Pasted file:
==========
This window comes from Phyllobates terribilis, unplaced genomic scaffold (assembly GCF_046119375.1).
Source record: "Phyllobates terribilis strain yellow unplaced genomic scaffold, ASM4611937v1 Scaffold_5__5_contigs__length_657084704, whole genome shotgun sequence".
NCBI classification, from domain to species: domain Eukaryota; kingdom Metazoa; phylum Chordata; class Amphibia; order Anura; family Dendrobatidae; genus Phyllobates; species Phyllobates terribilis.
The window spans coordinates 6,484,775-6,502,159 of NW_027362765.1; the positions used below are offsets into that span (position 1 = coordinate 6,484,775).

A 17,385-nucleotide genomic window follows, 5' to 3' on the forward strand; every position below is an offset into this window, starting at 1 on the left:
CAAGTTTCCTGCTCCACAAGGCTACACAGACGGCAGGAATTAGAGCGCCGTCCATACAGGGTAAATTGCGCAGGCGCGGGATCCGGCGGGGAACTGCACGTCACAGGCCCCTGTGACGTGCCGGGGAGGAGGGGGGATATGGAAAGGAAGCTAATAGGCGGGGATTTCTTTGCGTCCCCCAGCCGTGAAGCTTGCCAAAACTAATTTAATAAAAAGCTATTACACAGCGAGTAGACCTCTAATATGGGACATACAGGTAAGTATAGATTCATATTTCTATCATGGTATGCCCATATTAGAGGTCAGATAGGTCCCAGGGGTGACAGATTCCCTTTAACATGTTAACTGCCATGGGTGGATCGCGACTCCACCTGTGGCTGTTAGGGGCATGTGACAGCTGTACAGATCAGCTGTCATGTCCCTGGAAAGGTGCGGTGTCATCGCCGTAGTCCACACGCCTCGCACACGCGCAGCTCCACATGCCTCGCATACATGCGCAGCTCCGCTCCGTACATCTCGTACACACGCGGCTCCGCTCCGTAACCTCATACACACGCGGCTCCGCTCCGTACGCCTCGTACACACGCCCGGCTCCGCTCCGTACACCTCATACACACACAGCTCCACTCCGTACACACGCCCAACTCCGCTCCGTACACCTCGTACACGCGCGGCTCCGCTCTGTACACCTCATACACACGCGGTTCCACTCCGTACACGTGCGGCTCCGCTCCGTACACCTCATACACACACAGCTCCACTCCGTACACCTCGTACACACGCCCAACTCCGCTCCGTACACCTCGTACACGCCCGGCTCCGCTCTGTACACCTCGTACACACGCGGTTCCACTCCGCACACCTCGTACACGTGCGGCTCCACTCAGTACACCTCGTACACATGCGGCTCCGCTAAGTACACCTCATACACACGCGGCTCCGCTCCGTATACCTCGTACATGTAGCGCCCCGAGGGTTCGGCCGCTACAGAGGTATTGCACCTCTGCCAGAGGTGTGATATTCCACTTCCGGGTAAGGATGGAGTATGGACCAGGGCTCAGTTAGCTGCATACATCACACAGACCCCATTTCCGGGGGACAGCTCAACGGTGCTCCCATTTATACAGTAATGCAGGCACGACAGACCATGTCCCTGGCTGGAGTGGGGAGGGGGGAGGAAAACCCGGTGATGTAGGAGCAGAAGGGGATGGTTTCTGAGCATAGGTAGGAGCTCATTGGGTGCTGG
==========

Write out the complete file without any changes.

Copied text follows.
This window comes from Phyllobates terribilis, unplaced genomic scaffold (assembly GCF_046119375.1).
Source record: "Phyllobates terribilis strain yellow unplaced genomic scaffold, ASM4611937v1 Scaffold_5__5_contigs__length_657084704, whole genome shotgun sequence".
NCBI classification, from domain to species: domain Eukaryota; kingdom Metazoa; phylum Chordata; class Amphibia; order Anura; family Dendrobatidae; genus Phyllobates; species Phyllobates terribilis.
The window spans coordinates 6,484,775-6,502,159 of NW_027362765.1; the positions used below are offsets into that span (position 1 = coordinate 6,484,775).

A 17,385-nucleotide genomic window follows, 5' to 3' on the forward strand; every position below is an offset into this window, starting at 1 on the left:
CAAGTTTCCTGCTCCACAAGGCTACACAGACGGCAGGAATTAGAGCGCCGTCCATACAGGGTAAATTGCGCAGGCGCGGGATCCGGCGGGGAACTGCACGTCACAGGCCCCTGTGACGTGCCGGGGAGGAGGGGGGATATGGAAAGGAAGCTAATAGGCGGGGATTTCTTTGCGTCCCCCAGCCGTGAAGCTTGCCAAAACTAATTTAATAAAAAGCTATTACACAGCGAGTAGACCTCTAATATGGGACATACAGGTAAGTATAGATTCATATTTCTATCATGGTATGCCCATATTAGAGGTCAGATAGGTCCCAGGGGTGACAGATTCCCTTTAACATGTTAACTGCCATGGGTGGATCGCGACTCCACCTGTGGCTGTTAGGGGCATGTGACAGCTGTACAGATCAGCTGTCATGTCCCTGGAAAGGTGCGGTGTCATCGCCGTAGTCCACACGCCTCGCACACGCGCAGCTCCACATGCCTCGCATACATGCGCAGCTCCGCTCCGTACATCTCGTACACACGCGGCTCCGCTCCGTAACCTCATACACACGCGGCTCCGCTCCGTACGCCTCGTACACACGCCCGGCTCCGCTCCGTACACCTCATACACACACAGCTCCACTCCGTACACACGCCCAACTCCGCTCCGTACACCTCGTACACGCGCGGCTCCGCTCTGTACACCTCATACACACGCGGTTCCACTCCGTACACGTGCGGCTCCGCTCCGTACACCTCATACACACACAGCTCCACTCCGTACACCTCGTACACACGCCCAACTCCGCTCCGTACACCTCGTACACGCCCGGCTCCGCTCTGTACACCTCGTACACACGCGGTTCCACTCCGCACACCTCGTACACGTGCGGCTCCACTCAGTACACCTCGTACACATGCGGCTCCGCTAAGTACACCTCATACACACGCGGCTCCGCTCCGTATACCTCGTACATGTAGCGCCCCGAGGGTTCGGCCGCTACAGAGGTATTGCACCTCTGCCAGAGGTGTGATATTCCACTTCCGGGTAAGGATGGAGTATGGACCAGGGCTCAGTTAGCTGCATACATCACACAGACCCCATTTCCGGGGGACAGCTCAACGGTGCTCCCATTTATACAGTAATGCAGGCACGACAGACCATGTCCCTGGCTGGAGTGGGGAGGGGGGAGGAAAACCCGGTGATGTAGGAGCAGAAGGGGATGGTTTCTGAGCATAGGTAGGAGCTCATTGGGTGCTGG